- U.S. Customs halts the import of silica-based products from made by Hoshine Silicon Industry Co. because the products are suspected of being produced using forced labor.
- For future imports of solar energy equipment sourced from Xinjiang, China, the United States may use Withhold Release Orders (WROs) to block entry into the United States if there is reasonable suspicion of forced labor in the supply chain.
- The renewables industry is working together and with regulators to find ways to certify its supply chains are free of forced labor.
Scott Maberry is an International Trade partner in the Government Contracts, Investigations & International Trade Practice Group in the firm's Washington, D.C. office. Scott is a founding member of the Sheppard Mullin Organizational Integrity Group.
- New law could penalize companies for complying with U.S. sanctions.
- Penalties include designation to China’s new “Unreliable Entity” list.
- Statements against the new laws could also be penalized, restricting the capacity of counsel to advise freely on compliance with U.S. sanctions and Chinese countermeasures.
On June 10, 2021, China enacted the Anti-Foreign Sanctions Law (“AFSL”), aimed at punishing countries that impose anti-China sanctions and the companies that comply with those sanctions. The law is effective immediately, and applies to any sanctions imposed against China, Chinese entities, or Chinese individuals by any third country (excluding sanctions adopted by the United Nations).
The AFSL comes in addition to the Measures on Blocking Unjustified Extraterritorial Application of Foreign Legislation (the Blocking measures) issued earlier this year. Those measures were mainly address the extraterritorial effect of U.S. sanctions against China, by punishing companies that comply with U.S. sanctions.…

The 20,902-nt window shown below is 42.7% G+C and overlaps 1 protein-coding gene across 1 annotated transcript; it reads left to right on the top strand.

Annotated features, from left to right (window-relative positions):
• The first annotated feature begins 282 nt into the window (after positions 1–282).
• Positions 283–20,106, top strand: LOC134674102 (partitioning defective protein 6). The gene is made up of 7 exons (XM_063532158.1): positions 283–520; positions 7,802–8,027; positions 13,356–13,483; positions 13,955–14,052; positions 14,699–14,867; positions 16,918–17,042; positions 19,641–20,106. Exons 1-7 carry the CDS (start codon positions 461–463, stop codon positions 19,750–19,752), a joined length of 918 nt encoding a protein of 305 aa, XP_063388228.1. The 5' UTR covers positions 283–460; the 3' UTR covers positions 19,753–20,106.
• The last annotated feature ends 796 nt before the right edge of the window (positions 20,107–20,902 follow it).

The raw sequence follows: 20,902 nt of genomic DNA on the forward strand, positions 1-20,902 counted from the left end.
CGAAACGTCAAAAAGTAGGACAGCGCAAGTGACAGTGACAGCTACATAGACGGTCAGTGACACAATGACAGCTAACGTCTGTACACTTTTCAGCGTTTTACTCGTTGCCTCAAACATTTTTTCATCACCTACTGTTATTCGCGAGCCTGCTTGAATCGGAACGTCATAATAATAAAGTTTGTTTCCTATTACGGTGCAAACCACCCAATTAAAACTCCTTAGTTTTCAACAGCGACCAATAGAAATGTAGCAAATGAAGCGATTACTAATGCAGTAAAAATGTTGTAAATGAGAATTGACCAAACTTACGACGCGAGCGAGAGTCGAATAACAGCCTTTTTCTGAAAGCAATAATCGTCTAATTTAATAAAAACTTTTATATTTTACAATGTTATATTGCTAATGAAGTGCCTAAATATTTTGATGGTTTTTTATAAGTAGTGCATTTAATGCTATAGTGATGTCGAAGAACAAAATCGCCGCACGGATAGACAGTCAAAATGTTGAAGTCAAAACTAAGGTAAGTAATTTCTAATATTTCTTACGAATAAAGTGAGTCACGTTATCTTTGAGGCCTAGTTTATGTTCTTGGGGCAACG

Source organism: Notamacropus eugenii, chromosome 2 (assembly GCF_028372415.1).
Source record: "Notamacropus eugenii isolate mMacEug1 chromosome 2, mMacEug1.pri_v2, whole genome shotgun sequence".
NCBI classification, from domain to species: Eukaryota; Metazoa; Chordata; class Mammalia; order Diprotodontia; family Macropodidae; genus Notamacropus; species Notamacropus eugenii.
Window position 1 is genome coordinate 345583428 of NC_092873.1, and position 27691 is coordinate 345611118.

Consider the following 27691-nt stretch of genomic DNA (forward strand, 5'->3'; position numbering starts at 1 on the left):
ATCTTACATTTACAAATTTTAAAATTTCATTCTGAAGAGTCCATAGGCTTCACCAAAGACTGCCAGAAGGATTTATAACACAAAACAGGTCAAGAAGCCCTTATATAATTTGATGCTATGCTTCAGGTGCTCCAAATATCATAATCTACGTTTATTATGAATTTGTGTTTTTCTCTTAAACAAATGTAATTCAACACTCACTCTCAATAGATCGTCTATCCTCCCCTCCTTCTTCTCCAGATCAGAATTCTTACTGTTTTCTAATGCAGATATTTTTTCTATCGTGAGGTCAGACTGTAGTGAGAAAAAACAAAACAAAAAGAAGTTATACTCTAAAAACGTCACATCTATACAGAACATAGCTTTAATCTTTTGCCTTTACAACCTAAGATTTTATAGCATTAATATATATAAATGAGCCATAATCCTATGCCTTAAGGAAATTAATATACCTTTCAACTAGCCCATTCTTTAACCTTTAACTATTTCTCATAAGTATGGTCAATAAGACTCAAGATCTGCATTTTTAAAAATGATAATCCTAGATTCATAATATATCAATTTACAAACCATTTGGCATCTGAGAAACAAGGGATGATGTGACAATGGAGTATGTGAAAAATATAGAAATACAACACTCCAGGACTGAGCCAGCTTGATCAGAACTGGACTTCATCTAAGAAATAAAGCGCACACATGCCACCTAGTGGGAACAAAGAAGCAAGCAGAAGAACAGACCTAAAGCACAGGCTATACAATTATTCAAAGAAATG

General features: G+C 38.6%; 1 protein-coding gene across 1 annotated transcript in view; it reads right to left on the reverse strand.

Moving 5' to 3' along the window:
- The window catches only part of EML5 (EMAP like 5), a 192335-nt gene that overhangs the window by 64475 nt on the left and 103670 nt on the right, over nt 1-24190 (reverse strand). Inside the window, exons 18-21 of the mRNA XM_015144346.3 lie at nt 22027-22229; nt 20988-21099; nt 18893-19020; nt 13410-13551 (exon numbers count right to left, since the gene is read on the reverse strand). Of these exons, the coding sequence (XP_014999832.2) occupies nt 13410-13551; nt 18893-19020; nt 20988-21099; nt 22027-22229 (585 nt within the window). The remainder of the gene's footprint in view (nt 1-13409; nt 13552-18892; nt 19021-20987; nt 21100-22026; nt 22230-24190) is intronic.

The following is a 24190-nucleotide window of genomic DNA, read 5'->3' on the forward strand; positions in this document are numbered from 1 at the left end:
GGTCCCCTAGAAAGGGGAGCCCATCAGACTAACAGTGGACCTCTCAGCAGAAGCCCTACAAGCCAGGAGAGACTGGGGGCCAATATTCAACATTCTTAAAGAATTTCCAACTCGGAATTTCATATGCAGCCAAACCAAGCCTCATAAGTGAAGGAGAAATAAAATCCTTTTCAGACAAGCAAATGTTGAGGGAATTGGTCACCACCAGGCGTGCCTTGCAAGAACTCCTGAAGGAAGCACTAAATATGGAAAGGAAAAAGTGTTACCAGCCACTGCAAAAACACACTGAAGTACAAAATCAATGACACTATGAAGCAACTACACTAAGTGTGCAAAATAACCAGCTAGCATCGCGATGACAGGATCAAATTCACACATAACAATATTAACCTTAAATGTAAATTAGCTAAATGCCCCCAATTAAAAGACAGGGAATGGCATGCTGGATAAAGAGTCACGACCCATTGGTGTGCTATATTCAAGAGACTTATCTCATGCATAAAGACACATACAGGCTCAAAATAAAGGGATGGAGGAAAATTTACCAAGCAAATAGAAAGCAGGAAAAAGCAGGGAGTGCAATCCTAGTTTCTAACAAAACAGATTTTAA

Continue Reading Counterpunch: China Adopts Landmark Anti-Sanctions Statute to Stop U.S. Sanctions Effects Overseas
Corporate compliance programs are expected to be tailored to an organization’s unique risks. Most regulators (and most modern organizational compliance programs) prescribe risk-based compliance. But one thing is to prescribe; another is to execute properly.…
Continue Reading Five Keys to a Successful Compliance Risk Assessment
The United States is taking increasingly aggressive actions to prohibit imports from China that may have been produced by forced labor. According to the U.S.…
Continue Reading Forced Labor and Supply Chains: A Complete Ban on Goods from Xinjiang or Additional WROs on the Horizon?
On January 19, 2021, the U.S. Department of Commerce (“DOC”) issued an interim final rule governing transactions in Information and Communication Technology or Services (“ICTS”) involving “foreign adversaries.” Although the rule takes effect on March 22, 2021, it allows DOC to review covered transactions initiated, pending, or completed on or after January 19, 2021.…
Continue Reading Friend or Foe? The DOC Issues New Interim Rule on Transactions Involving Information and Communication Technology or Services (“ICTS”) and Foreign Adversaries